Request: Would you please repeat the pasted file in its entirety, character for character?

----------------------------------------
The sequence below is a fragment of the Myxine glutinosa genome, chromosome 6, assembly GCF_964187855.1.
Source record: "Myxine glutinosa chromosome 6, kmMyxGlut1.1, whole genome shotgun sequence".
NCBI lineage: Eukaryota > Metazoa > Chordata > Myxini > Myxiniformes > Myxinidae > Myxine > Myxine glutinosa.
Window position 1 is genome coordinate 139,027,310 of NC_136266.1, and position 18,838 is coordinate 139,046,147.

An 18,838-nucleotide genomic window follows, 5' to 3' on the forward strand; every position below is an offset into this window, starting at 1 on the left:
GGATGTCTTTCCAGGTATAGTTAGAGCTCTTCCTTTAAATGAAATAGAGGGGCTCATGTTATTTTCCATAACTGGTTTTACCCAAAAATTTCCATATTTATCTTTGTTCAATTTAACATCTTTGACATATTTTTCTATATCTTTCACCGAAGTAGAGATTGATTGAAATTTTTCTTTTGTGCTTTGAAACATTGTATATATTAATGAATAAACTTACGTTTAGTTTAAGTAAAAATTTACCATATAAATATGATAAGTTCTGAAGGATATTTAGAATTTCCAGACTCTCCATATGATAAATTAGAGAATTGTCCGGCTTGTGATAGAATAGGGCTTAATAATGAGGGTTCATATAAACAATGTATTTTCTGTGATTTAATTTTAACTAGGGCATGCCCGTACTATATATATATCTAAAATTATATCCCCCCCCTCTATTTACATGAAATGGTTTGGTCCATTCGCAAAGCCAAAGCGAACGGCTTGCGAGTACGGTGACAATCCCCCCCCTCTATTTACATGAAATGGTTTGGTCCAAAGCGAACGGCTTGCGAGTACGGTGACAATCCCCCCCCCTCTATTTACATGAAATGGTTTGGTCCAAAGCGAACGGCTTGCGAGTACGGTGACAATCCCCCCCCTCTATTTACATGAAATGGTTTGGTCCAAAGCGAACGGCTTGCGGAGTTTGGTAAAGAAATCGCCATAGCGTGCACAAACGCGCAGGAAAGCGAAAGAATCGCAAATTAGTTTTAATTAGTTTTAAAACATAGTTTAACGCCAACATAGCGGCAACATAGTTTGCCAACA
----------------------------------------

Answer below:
The sequence below is a fragment of the Myxine glutinosa genome, chromosome 6, assembly GCF_964187855.1.
Source record: "Myxine glutinosa chromosome 6, kmMyxGlut1.1, whole genome shotgun sequence".
NCBI lineage: Eukaryota > Metazoa > Chordata > Myxini > Myxiniformes > Myxinidae > Myxine > Myxine glutinosa.
Window position 1 is genome coordinate 139,027,310 of NC_136266.1, and position 18,838 is coordinate 139,046,147.

An 18,838-nucleotide genomic window follows, 5' to 3' on the forward strand; every position below is an offset into this window, starting at 1 on the left:
GGATGTCTTTCCAGGTATAGTTAGAGCTCTTCCTTTAAATGAAATAGAGGGGCTCATGTTATTTTCCATAACTGGTTTTACCCAAAAATTTCCATATTTATCTTTGTTCAATTTAACATCTTTGACATATTTTTCTATATCTTTCACCGAAGTAGAGATTGATTGAAATTTTTCTTTTGTGCTTTGAAACATTGTATATATTAATGAATAAACTTACGTTTAGTTTAAGTAAAAATTTACCATATAAATATGATAAGTTCTGAAGGATATTTAGAATTTCCAGACTCTCCATATGATAAATTAGAGAATTGTCCGGCTTGTGATAGAATAGGGCTTAATAATGAGGGTTCATATAAACAATGTATTTTCTGTGATTTAATTTTAACTAGGGCATGCCCGTACTATATATATATCTAAAATTATATCCCCCCCCTCTATTTACATGAAATGGTTTGGTCCATTCGCAAAGCCAAAGCGAACGGCTTGCGAGTACGGTGACAATCCCCCCCCTCTATTTACATGAAATGGTTTGGTCCAAAGCGAACGGCTTGCGAGTACGGTGACAATCCCCCCCCCTCTATTTACATGAAATGGTTTGGTCCAAAGCGAACGGCTTGCGAGTACGGTGACAATCCCCCCCCTCTATTTACATGAAATGGTTTGGTCCAAAGCGAACGGCTTGCGGAGTTTGGTAAAGAAATCGCCATAGCGTGCACAAACGCGCAGGAAAGCGAAAGAATCGCAAATTAGTTTTAATTAGTTTTAAAACATAGTTTAACGCCAACATAGCGGCAACATAGTTTGCCAACA